Whitten-Newman ExplorOlogy® Program
The Sam Noble Museum contracted Randi Korn & Associates, Inc. (RK&A) to evaluate their Whitten-Newman ExplorOlogy® Program. The program offers hands-on, immersive experiences in scientific field research to classroom teachers, and middle and high school students. The evaluation study explored how participants experienced the program and how their sense of self and identity was affected during the year following the program’s completion.
How did we approach this study?
The Whitten-Newman ExplorOlogy® Program offers an in-depth program experience to a select number of teachers and students. We chose to conduct an exploratory study, focusing on 16 participants’ meaning-making and identity work over time, beginning with their participation in the program and following them over the course of approximately one year. This approach was selected as the best way to examine the effect of participants’ program experiences in-depth, over time. Data was collected using observations and in-depth interviews.
What did we learn?
As evidenced by the year-long study, the Whitten-Newman ExplorOlogy® Program had deep and long-lasting effects on most participants. For instance, as a result of the program, students viewed themselves as more socially confident, better communicators, and more effective collaborators. Further, the National Research Council (2009) posits that informal science programs can help participants develop science identities by “helping them to identify and solidify their interests, commitments, and social networks, thereby providing access to scientific communities and careers.” In this sense, the program contributed to students’ science identities by confirming that they love science or can realistically pursue science as a career. Likewise, as a result of the program, teachers and scientists were better able to envision themselves as individuals who can effectively facilitate science experiences for others. Findings also show that while the program had significant effects on its primary audience of students and teachers, it was less successful at affecting those surrounding the participants (i.e., friends, parents, other teachers). The primary effect on others was some increased awareness about program opportunities.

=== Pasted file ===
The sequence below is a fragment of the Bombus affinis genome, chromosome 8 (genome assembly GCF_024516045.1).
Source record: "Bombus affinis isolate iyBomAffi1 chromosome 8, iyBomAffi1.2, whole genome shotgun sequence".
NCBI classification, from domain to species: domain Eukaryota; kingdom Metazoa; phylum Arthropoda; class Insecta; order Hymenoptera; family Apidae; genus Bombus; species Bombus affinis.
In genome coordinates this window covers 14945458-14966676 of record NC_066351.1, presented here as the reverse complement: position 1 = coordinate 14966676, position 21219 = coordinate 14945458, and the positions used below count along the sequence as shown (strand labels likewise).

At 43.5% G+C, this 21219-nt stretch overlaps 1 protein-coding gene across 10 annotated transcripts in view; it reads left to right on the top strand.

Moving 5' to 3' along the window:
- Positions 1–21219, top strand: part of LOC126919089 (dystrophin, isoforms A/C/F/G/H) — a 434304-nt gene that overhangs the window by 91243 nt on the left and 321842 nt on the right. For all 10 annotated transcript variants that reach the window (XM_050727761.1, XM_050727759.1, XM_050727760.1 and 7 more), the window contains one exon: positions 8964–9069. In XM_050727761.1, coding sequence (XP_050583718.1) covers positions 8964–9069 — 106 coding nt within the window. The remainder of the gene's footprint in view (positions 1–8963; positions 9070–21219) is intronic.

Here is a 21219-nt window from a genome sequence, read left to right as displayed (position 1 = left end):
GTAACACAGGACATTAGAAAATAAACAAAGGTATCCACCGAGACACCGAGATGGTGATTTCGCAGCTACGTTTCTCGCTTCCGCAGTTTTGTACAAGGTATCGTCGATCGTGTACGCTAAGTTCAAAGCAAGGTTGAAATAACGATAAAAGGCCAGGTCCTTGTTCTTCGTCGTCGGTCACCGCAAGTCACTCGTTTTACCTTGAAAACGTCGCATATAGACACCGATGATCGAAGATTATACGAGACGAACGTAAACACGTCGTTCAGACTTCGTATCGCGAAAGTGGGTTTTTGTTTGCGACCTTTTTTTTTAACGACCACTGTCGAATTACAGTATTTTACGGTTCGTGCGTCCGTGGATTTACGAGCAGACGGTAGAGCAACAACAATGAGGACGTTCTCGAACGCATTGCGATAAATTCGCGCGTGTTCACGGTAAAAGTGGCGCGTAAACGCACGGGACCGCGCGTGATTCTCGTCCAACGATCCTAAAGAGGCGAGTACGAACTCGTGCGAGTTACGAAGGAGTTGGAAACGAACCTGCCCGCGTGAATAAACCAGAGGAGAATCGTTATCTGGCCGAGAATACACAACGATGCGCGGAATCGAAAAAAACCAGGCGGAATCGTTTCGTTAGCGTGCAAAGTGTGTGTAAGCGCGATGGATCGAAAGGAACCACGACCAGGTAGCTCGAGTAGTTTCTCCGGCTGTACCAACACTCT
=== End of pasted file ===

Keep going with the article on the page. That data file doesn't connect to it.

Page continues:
What are the implications of the findings?
In many ways, the program’s purposeful structure contributed to the successful achievement of the above outcomes. Participants undergo a rigorous selection process when applying for the program which results in a group of students and teachers who have a strong interest in science and are highly motivated to participate in the program. Findings show students and teachers greatly appreciated participating in a program with others who were equally passionate about science and learning. Thus, an ideal program environment persisted which enhanced participants’ understanding of science and encouraged them to become more socially confident. The real-world aspect of the program also proved successful, as the program emphasized authentic scientific research with scientists who are passionate about their work and allowed students to conduct field research, including excavating fossils and collecting samples of pond life. These kinds of experiences confirmed participants’ view that science is interesting and fun. The loftier goal of affecting others, in addition to the primary participants, is a challenge not unique to this program. Building awareness of the program and Museum offerings beyond families and select students will take time as the Museum continues to establish long-term relationships with participants’ communities.